Recognizing television as the New Frontier of creative expression on both sides of the Atlantic, the 19th annual COLCOA French Film Festival, running April 20-28, has introduced a new competition dedicated to films and series produced for the smallscreen.
Underscoring the medium’s importance to the festival and its industry patrons both here and abroad, COLCOA’s closing offering will be filled by the international premiere of TV competition entry “White Soldier,” from director Erick Zonca (“Dreamlife of Angels”), which examines the French role in colonial Vietnam circa 1945. The co-closer, which will be the final film in competition, will be announced on the fest’s opening night.
The fest, backed by the Franco-American Cultural Fund and hosted by the DGA at its Sunset Boulevard headquarters in Los Angeles, will open with the North American Premiere of “A Perfect Man,” a thriller about literary plagiarism starring recent Cesar-winning actor Pierre Niney (“Yves Saint Laurent”).
In all, a record 68 offerings — including 41 narrative features and documentaries, 20 shorts, as well as movie classics and TV episodes — will comprise the program. Many of the entries are timed close to their French release date, including the world premiere of the romantic comedy “Blind Date,” the feature directorial debut of actor-turned-filmmaker Clovis Cornillac, who also stars.
Animation will also join the competition this year, distinguished by the U.S. premiere of Pascal Morelli’s “108 Demon-Kings,” which mixes live action with 2D and 3D animation.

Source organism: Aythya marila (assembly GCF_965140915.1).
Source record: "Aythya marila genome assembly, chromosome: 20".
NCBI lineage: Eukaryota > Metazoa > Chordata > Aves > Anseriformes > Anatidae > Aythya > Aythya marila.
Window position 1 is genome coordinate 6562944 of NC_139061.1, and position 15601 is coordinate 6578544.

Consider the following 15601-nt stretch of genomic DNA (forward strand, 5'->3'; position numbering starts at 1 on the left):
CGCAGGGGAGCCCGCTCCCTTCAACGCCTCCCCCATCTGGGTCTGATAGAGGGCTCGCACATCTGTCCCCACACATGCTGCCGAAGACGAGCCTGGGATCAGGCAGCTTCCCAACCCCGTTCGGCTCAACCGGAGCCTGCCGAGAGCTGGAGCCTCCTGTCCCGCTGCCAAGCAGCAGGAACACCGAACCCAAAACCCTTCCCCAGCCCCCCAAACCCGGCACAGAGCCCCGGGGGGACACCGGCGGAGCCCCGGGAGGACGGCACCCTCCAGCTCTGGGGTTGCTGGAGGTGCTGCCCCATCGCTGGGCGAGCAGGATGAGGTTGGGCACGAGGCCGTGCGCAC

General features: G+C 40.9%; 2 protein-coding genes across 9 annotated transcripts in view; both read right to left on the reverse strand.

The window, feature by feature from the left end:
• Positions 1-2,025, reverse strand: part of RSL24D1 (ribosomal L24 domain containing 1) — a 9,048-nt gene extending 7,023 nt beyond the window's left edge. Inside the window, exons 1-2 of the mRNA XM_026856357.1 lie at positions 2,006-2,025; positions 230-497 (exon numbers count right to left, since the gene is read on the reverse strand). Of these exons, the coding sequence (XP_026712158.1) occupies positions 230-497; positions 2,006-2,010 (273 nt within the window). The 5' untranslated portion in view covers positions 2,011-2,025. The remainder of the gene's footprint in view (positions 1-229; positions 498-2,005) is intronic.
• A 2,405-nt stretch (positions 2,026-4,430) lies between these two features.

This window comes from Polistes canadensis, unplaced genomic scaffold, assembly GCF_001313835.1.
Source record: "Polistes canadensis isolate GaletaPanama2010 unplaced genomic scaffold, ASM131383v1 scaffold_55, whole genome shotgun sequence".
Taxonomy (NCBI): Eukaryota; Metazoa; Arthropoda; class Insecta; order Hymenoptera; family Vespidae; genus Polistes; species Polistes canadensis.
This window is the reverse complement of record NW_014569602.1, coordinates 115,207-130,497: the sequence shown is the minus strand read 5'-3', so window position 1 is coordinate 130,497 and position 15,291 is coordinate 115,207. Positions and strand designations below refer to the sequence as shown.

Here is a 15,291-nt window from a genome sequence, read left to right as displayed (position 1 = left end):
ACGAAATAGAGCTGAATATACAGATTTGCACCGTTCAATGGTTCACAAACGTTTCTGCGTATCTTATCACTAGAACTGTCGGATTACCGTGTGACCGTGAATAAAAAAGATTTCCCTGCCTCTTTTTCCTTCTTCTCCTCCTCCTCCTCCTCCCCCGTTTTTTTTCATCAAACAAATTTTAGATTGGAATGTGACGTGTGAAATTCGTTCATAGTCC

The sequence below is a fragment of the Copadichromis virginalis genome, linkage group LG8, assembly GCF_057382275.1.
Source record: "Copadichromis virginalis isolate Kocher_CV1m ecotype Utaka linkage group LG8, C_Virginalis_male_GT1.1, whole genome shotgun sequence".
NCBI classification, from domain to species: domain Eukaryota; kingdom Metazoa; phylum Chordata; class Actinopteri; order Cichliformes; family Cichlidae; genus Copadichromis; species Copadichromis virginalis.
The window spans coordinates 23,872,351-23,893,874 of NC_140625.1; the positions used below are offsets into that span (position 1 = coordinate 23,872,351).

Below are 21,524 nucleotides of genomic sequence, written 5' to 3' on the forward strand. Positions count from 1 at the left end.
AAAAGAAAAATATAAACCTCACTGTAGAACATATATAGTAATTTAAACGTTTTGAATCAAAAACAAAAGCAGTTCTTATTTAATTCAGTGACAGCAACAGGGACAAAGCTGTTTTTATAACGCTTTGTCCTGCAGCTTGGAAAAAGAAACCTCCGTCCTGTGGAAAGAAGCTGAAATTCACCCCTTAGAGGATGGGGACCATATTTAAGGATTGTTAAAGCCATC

The TV competition will include the North American premiere of “Chefs”; the U.S. premiere of “Spiral” (aka Engrenages) and the international premiere of “Templeton,” with the first two episodes of each series being shown.
“We decided to initiate a mixed program of selections made for both cinema and television, one of the first in the United States, not only because of the evolution of the market, the industry and film viewers’ habits, but also because American directors, writers and now distributors — who are an invaluable part of our audience — are involved in both fields,” said François Truffart, COLCOA executive producer and artistic director, in a statement.
Among the more established names in the program are Anne Fontaine (“Gemma Bovery”), Patrice Leconte (“Do Not Disturb”), André Techiné (“In the Name of My Daughter”) and Michel Hazanavicius, the Oscar-winning director of “The Artist” who will unveil his latest, “The Search,” featuring “Artist” star Bérénice Bejo. Hazanavicius will also be the subject of COLCOA’s Focus on a Filmmaker program on April 23, when his “OSS 117, Cairo Nest of Spies,” also featuring Bejo and her “Artist” co-star Jean Dujardin, will be screened. (Dujardin’s new film, “The Connection,” will be part of the fest’s Film Noir Series, this year celebrating its 10th anniversary.)
Rising talents include César winner Thomas Cailley (Cannes Directors’ Fortnight sensation “Love at First Fight”) and the aptly named Frank Ribière (high-end beef doc “Steak (R) Evolution”).
Notable among the competing docs is “Cartoonists, Foot Soldiers of Democracy,” a global examination of political cartoons and a seeming homage to the Charlie Hebdo journalists murdered in Paris in January, from writer-director Stéphanie Valloatto. Also vying for the doc prize is “Of Men and War,” which chronicles a dozen Iraq war vets being treated for PTSD from writer-director Laurent Bécue-Renard.
The Franco-American Cultural Fund consists of a partnership of the Directors Guild of America, the Motion Picture Association, France’s Society of Authors, Composers and Publishers of Music, and the Writers Guild of America, West. All screenings are in French with English subtitles with the exception of “Of Men and War” and “108 Demon-Kings,” both being presented in English.